Chapter 3:

Science and Engineering Workforce

Projected Demand for S&E Workers[20] 

During the 1996-2006 period, employment in S&E occupations is expected to increase at more than three times the rate for all occupations. While the economy as a whole is anticipated to provide approximately 14 percent more jobs over this decade, employment opportunities for S&E jobs are expected to increase by about 44 percent, or about 1.36 million jobs. (See figure 3-15.)

Approximately three-fourths of the increase in S&E jobs will occur in computer-related occupations. For a discussion of the labor market impacts resulting from the demand for employment in information technology-producing industries, see chapter 8, "IT and Employment." Overall employment in these occupations across all industries is expected to double over the 1996-2006 decade, with over 1 million new jobs being added. Jobs for computer engineers and scientists are expected to increase from 427,000 to 912,000, while employment for computer systems analysts is expected to grow from 506,000 to slightly over 1 million jobs.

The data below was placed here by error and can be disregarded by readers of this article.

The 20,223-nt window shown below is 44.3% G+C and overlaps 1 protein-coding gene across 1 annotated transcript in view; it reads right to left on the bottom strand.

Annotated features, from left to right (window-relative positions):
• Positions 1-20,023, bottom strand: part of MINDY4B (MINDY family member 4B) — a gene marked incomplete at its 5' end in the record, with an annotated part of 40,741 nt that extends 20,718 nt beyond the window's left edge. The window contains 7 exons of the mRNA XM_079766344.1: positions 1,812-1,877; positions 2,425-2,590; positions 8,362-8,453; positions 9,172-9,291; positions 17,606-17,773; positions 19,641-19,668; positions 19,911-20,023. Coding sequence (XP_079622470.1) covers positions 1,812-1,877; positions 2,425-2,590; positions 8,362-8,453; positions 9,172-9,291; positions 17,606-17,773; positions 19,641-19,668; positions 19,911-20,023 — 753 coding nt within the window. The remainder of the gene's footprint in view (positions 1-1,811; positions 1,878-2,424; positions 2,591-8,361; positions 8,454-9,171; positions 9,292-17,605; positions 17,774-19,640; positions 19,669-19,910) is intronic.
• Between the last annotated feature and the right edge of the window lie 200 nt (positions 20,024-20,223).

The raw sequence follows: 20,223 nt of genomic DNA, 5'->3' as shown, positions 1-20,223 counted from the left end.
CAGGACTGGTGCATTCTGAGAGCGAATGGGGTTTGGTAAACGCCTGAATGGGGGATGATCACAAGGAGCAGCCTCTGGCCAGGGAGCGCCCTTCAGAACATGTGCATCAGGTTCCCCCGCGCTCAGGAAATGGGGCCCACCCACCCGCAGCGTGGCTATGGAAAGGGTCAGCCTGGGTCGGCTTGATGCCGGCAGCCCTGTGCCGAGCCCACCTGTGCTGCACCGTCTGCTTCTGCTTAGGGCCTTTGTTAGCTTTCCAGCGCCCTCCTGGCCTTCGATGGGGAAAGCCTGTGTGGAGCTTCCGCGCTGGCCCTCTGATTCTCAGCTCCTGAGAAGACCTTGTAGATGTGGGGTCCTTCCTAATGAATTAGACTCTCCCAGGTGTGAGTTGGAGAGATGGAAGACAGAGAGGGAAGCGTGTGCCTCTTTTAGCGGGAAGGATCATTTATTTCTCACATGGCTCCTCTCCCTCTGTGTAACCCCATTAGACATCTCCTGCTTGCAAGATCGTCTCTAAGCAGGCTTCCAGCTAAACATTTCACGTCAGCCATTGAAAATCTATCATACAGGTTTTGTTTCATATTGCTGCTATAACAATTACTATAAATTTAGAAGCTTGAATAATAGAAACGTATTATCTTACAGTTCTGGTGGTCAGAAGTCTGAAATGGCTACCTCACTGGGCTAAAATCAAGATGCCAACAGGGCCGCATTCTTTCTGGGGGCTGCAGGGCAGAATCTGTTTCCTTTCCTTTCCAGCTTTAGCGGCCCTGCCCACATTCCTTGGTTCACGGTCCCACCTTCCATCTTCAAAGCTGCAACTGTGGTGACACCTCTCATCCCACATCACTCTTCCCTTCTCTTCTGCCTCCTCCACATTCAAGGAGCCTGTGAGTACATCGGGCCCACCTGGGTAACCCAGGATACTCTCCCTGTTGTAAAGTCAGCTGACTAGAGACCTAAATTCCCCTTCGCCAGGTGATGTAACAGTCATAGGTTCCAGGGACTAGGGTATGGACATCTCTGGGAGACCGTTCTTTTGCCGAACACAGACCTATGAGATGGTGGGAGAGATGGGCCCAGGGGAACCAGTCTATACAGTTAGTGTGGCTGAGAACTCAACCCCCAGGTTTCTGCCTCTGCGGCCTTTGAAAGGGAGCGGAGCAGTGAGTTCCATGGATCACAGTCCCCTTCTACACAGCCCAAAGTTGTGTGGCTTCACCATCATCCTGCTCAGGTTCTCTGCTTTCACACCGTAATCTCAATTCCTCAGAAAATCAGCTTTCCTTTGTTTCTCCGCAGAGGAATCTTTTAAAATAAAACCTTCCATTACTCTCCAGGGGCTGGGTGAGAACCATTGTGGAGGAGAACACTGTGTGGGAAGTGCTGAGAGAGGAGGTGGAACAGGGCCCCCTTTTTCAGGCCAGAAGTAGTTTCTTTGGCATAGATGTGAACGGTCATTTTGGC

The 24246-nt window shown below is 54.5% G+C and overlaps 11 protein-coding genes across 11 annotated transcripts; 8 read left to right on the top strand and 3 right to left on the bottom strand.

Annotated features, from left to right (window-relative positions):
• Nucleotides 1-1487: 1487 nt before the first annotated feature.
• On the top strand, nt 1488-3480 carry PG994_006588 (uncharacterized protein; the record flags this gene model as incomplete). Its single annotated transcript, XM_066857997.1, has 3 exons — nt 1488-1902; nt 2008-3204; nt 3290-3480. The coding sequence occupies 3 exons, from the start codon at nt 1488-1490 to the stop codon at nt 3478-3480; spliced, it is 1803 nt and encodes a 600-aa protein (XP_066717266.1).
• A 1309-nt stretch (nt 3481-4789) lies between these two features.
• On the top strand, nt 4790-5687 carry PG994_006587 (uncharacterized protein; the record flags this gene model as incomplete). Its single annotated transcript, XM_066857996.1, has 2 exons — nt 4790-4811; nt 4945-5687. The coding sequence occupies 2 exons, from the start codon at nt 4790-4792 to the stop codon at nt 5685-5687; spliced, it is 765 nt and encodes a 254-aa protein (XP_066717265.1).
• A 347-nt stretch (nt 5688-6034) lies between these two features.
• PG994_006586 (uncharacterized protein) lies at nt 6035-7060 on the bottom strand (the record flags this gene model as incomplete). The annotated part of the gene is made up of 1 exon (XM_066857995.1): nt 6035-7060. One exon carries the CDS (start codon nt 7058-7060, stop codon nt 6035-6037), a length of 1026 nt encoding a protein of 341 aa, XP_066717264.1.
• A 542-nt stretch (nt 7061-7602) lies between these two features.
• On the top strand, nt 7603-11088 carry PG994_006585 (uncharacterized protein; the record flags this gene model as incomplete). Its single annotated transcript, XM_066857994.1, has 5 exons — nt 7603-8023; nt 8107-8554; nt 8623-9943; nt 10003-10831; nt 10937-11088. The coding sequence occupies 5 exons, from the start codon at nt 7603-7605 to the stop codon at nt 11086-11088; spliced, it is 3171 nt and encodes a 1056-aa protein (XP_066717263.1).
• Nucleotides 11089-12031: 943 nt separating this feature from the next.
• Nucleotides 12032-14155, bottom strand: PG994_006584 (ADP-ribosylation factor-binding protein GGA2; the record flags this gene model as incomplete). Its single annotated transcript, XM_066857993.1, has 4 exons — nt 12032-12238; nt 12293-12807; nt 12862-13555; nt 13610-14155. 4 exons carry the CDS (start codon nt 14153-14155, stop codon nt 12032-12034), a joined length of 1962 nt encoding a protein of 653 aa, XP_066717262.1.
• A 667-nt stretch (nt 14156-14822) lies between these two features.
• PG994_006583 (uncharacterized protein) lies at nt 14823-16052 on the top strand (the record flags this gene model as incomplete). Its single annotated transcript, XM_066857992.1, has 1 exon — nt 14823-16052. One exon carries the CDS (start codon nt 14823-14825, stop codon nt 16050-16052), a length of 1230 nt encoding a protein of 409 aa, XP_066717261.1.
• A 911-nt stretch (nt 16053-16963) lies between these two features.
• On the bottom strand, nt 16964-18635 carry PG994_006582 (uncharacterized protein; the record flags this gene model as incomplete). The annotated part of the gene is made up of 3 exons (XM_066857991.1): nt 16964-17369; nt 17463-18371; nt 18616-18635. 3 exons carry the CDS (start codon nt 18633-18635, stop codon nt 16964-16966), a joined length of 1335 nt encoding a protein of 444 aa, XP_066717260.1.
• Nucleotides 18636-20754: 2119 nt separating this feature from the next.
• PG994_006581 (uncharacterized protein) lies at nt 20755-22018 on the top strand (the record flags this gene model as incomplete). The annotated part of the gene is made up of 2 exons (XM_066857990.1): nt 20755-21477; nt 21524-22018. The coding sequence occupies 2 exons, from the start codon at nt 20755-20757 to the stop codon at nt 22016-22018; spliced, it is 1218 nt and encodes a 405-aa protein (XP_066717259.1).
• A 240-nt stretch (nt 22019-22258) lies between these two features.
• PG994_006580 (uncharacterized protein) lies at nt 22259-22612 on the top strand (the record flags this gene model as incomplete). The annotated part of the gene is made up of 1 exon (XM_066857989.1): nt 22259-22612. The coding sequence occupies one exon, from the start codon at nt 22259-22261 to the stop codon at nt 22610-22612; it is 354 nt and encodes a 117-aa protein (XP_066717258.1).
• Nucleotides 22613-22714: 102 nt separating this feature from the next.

Within engineering, electrical/electronic engineering is projected to have the biggest absolute and relative employment gains, up by 105,000 jobs, or nearly 29 percent. Civil and mechanical engineers are also expected to experience above average employment gains, with projected increases of about 18 and 16 percent, respectively. Employment for all engineering occupations is expected to increase by an average of approximately 18 percent.

Job opportunities in life science occupations are projected to grow by almost 23 percent (41,000 new jobs) over the 1996-2006 period; at 24 percent, the biological sciences are expected to experience the largest growth (20,000 new jobs). Employment in physical science occupations is expected to increase by about 17 percent, from 207,000 to 242,000 jobs; about half of the projected job gains are for chemists (17,000 new jobs).

Social science occupations are expected to experience below average job growth (10 percent) over the decade, largely due to the modest employment increases anticipated for psychologists (8 percent, or 11,000 new jobs). Economists, however, are projected to experience more favorable job growth (18 percent, or 9,000 new jobs).

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[20] Data in this section are from U.S. BLS (1997).

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